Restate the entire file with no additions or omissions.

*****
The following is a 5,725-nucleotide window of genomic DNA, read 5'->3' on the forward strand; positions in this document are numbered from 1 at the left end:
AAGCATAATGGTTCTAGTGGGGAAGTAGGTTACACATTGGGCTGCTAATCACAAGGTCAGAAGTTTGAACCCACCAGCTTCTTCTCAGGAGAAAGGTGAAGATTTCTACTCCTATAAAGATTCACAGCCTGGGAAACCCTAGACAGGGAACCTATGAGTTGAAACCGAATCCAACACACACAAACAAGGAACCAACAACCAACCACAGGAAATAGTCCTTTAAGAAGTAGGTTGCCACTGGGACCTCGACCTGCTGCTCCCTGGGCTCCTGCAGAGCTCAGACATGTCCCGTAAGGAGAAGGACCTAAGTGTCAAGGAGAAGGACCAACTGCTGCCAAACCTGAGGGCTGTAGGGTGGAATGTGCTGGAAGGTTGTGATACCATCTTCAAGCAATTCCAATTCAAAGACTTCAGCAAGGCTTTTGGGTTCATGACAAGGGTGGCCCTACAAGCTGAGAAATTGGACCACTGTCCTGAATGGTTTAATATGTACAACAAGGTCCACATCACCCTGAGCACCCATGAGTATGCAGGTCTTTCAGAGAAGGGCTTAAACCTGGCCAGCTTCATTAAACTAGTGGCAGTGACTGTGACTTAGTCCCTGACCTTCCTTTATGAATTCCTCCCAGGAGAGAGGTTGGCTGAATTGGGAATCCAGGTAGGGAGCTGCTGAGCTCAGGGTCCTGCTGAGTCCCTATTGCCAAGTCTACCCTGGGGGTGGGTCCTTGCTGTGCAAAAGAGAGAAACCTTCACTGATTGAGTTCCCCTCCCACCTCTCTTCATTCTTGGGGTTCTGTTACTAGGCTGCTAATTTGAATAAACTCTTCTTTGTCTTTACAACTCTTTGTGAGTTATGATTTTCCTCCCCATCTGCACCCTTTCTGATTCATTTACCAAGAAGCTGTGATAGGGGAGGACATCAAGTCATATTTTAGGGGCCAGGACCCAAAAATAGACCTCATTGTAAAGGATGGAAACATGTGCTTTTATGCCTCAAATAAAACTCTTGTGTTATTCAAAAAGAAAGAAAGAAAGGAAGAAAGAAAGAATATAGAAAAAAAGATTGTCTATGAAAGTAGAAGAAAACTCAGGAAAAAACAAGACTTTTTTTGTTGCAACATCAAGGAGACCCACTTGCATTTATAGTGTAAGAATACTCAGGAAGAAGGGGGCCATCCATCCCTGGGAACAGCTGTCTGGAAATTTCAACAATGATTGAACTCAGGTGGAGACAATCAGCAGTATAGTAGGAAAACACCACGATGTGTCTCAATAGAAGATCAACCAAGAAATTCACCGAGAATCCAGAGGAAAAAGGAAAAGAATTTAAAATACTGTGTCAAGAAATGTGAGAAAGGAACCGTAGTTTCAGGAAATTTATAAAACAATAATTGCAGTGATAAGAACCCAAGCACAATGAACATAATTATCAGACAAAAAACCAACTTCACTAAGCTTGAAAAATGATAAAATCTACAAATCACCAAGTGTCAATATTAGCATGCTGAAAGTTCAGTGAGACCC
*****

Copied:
The following is a 5,725-nucleotide window of genomic DNA, read 5'->3' on the forward strand; positions in this document are numbered from 1 at the left end:
AAGCATAATGGTTCTAGTGGGGAAGTAGGTTACACATTGGGCTGCTAATCACAAGGTCAGAAGTTTGAACCCACCAGCTTCTTCTCAGGAGAAAGGTGAAGATTTCTACTCCTATAAAGATTCACAGCCTGGGAAACCCTAGACAGGGAACCTATGAGTTGAAACCGAATCCAACACACACAAACAAGGAACCAACAACCAACCACAGGAAATAGTCCTTTAAGAAGTAGGTTGCCACTGGGACCTCGACCTGCTGCTCCCTGGGCTCCTGCAGAGCTCAGACATGTCCCGTAAGGAGAAGGACCTAAGTGTCAAGGAGAAGGACCAACTGCTGCCAAACCTGAGGGCTGTAGGGTGGAATGTGCTGGAAGGTTGTGATACCATCTTCAAGCAATTCCAATTCAAAGACTTCAGCAAGGCTTTTGGGTTCATGACAAGGGTGGCCCTACAAGCTGAGAAATTGGACCACTGTCCTGAATGGTTTAATATGTACAACAAGGTCCACATCACCCTGAGCACCCATGAGTATGCAGGTCTTTCAGAGAAGGGCTTAAACCTGGCCAGCTTCATTAAACTAGTGGCAGTGACTGTGACTTAGTCCCTGACCTTCCTTTATGAATTCCTCCCAGGAGAGAGGTTGGCTGAATTGGGAATCCAGGTAGGGAGCTGCTGAGCTCAGGGTCCTGCTGAGTCCCTATTGCCAAGTCTACCCTGGGGGTGGGTCCTTGCTGTGCAAAAGAGAGAAACCTTCACTGATTGAGTTCCCCTCCCACCTCTCTTCATTCTTGGGGTTCTGTTACTAGGCTGCTAATTTGAATAAACTCTTCTTTGTCTTTACAACTCTTTGTGAGTTATGATTTTCCTCCCCATCTGCACCCTTTCTGATTCATTTACCAAGAAGCTGTGATAGGGGAGGACATCAAGTCATATTTTAGGGGCCAGGACCCAAAAATAGACCTCATTGTAAAGGATGGAAACATGTGCTTTTATGCCTCAAATAAAACTCTTGTGTTATTCAAAAAGAAAGAAAGAAAGGAAGAAAGAAAGAATATAGAAAAAAAGATTGTCTATGAAAGTAGAAGAAAACTCAGGAAAAAACAAGACTTTTTTTGTTGCAACATCAAGGAGACCCACTTGCATTTATAGTGTAAGAATACTCAGGAAGAAGGGGGCCATCCATCCCTGGGAACAGCTGTCTGGAAATTTCAACAATGATTGAACTCAGGTGGAGACAATCAGCAGTATAGTAGGAAAACACCACGATGTGTCTCAATAGAAGATCAACCAAGAAATTCACCGAGAATCCAGAGGAAAAAGGAAAAGAATTTAAAATACTGTGTCAAGAAATGTGAGAAAGGAACCGTAGTTTCAGGAAATTTATAAAACAATAATTGCAGTGATAAGAACCCAAGCACAATGAACATAATTATCAGACAAAAAACCAACTTCACTAAGCTTGAAAAATGATAAAATCTACAAATCACCAAGTGTCAATATTAGCATGCTGAAAGTTCAGTGAGACCC